The Hennessey Clipper (Hennessey, Okla.), Vol. 21, No. 13, Ed. 1 Thursday, August 11, 1910 Page: 4 of 8
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Onehundredand fiftv thousand
people in the I nited States g<>
blind from neglect every year.
How about your eyes?
E. BERRIGAN, Specialist.
Graduate University of Michigan
and Chicago Oytical College,
Dr. GOSE'S OFFICE
francs? Eef not, zen I remit ze
bill." The young woman immedi- |
ately cabled home for more funds,
concluding that the knowing how j
that saved the sight was worth the
Printers may in most cases get
enough for the doing of the work,
but they seldom or never get prop-
erly [>aid for knowing how.—Pub-
A little while since, Pasadena waa
very much excited over the question
of municipal water, one of the
phases ol the situation being the
stand taken by the mayor, who by pe-
culiar coincidence was named WaU'r-
house. Kdwin, aged five, had taken &
lot of It In, and his association of
Ideas was not at all Illogical when
asked, a little later, If he could tell
the name of the mayor, he very
promptly replied: ."Oh, yes; It Is Mr.
Reservoir."—Los Angeles Times.
# 4.4. ^ 4.4,4.4.4.+4,4.4.4.+4.4.4.+4.4.4.-| 4. *$. 4.4*+■* 4*4r4r 4- X
lf.Qieiec ui the poato0><?e ui IlennCHiey, O. T.
auseoonJ oi inn matter.
G. E. SPRAGUE, EDITOR
JOHN SPRAGUE, Bus. Mcit.
SUBSCRIPTION PBICt, $1.00 A YEAR.
Something to Consider
The Republicans at Kingfisher
certainly hoged things. Hennes-
In Hennessey township and
the tirst and second precincts in
Hennessey city there were sev-
enty eight votes polled against
J. A. Liddle for sheriff and in
Kingfisher township and city he
received sixty-two votes. Nine-
ty one votes were polled against
R. W. Wylie for probate judge in
Hennessey township and city.
In Kingfisher township and city
he received thirty-eight votes.
'•Buck" Campbell, of the Ok-
lahoma Hornet at Waukomis was
nominated representative to the
state legislature in the second
district of Garfield county on
the republican ticket at the re-
cent primaries. If "Ruck" is
elected and keeps up the reputa
tion of his editorials run in his
paper under the heads of "Pep-
per and Salt" and "Hornetts"
there will, no doubt, be some
"stinging" done in the future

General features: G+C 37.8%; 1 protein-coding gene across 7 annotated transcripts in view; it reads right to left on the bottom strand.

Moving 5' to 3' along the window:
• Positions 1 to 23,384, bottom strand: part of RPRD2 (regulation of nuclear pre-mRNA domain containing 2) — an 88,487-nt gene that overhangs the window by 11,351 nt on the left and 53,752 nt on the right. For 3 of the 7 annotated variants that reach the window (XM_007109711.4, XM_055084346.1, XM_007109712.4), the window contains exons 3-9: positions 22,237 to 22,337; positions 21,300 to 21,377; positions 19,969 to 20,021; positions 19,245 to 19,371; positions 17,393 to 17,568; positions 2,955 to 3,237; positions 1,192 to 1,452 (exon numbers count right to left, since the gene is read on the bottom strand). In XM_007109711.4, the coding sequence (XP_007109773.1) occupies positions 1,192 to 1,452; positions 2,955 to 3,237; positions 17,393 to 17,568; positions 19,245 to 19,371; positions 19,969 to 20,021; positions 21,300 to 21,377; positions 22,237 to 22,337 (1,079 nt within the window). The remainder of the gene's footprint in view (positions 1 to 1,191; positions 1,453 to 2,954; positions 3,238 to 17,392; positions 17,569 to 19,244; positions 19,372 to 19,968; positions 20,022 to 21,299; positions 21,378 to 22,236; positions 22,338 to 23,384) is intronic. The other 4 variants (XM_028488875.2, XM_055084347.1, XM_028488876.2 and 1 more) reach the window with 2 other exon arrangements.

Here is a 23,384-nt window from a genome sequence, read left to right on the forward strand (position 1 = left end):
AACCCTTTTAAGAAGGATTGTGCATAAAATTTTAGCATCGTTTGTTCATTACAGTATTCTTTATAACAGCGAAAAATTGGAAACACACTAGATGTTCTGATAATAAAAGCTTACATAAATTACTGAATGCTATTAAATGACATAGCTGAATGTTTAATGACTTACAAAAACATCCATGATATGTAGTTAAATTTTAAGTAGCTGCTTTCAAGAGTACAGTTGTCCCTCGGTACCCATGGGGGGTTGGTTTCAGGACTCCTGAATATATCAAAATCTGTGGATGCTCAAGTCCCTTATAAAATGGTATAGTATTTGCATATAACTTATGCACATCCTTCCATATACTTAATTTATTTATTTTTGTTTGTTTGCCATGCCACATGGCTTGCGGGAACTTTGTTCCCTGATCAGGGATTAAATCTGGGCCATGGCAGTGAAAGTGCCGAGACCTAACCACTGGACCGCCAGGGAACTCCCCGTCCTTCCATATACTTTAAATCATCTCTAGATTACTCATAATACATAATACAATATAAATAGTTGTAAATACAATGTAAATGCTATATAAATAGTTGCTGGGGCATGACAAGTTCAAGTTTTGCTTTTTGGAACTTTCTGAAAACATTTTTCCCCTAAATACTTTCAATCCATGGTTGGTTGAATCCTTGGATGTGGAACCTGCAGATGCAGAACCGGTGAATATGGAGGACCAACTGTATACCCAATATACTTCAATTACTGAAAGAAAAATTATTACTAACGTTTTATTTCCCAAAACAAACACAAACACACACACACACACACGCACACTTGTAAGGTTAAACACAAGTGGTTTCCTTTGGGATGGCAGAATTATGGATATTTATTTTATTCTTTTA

sessions of the Oklahoma legis-
Importations of art works for
the last fiscal year amounted in
value to $'.'1,000,1100, as against
*3,800,000 for the previous year.
That is one more excellent re
suit of the new tariff as we are
glad to find even some of its
political assailants admitting
The Payne tariff removed much
of the previous barbaric embar-
go on culture and the means of
instruction and improving plea
The art duties had not a leg of
reasonable justification to stand
on, whether in point of revenue
or protective purpose. The
revenue produced was compara
tively infinitesimal, and the no
tion of the fine arts as a domestic
industry to be protected against
foreign cheap wages was simply
grotesque and an affront to the
supposedly protected class.
Getting Paid for Knowing How
Why do printers so seldom gel
pay for "knowing how?" Not long
ago the daughter of a New England
clergeman of moderate means took
a journey abroad, relates the Ameri-
can Buletin. While in Paris a
sudden and alarming trouble de-
veloped in one of her eyes. She
consulted several physicians, but
they didn't seem to bnow what was
the matter, and she began to think
that she would lose the sight of it.
She finaly visited a well-known eye
specialist. He examined the eye,
and quickly taking a delicate in-
strument made a slight surgical
operation. The whole did not con-
sume more than five minutes, and
she was told that her eye would be
alright next day, and so it was.
But when she came to get the bill
she wasappalled. It was500francs.
She immedialty hastened back to
the specialist and ask how he could
charge her |500 francs for such a
slight operation. "Why, my poor
ma'amoiselle," exclaimed the,doctor
in his broken English, I cearge you
but two francs for ze operation, and
498 francs for ze knowing how.
Ze eye—ees et not worth ze 500
Gompers' Testimony for the Tariff
1 Mr. Gompers, president of the
American Federation of Labor,
made a visit of some months in
Europe, where lie investigated
trade conditions, and as he had
no party interest to serve, what
he says is entitled to great
weight. Speaking of the cost of
living in the United States, as
pompared with European coun-
tries, he says: "If the immi-
grant to this country is willing
to continue living here on the
sama level lit was obliged to ac-
cept in his native land he can find
it for the same money," That
is the truth. In fact, on the
same level, he can live for less
in the United States, while bis
wages will be several times
greater. This is the reason a
million and more immigrants
come to this country annually.
Mr. Gompers, in his report to
the Federation of Labor, says:
"Living is cheap to the wage
workes in Europe only because
he does without what in Ameri-
ca soon becomes a necessary to
him—food in good quantity and
and quality, presentable clothes,
and a comfortable furnished
home, and in general a larger
and freer life. Meat is usually
from "5 to 100 per cent higher
than in the United States. The
immigrant, coming to America,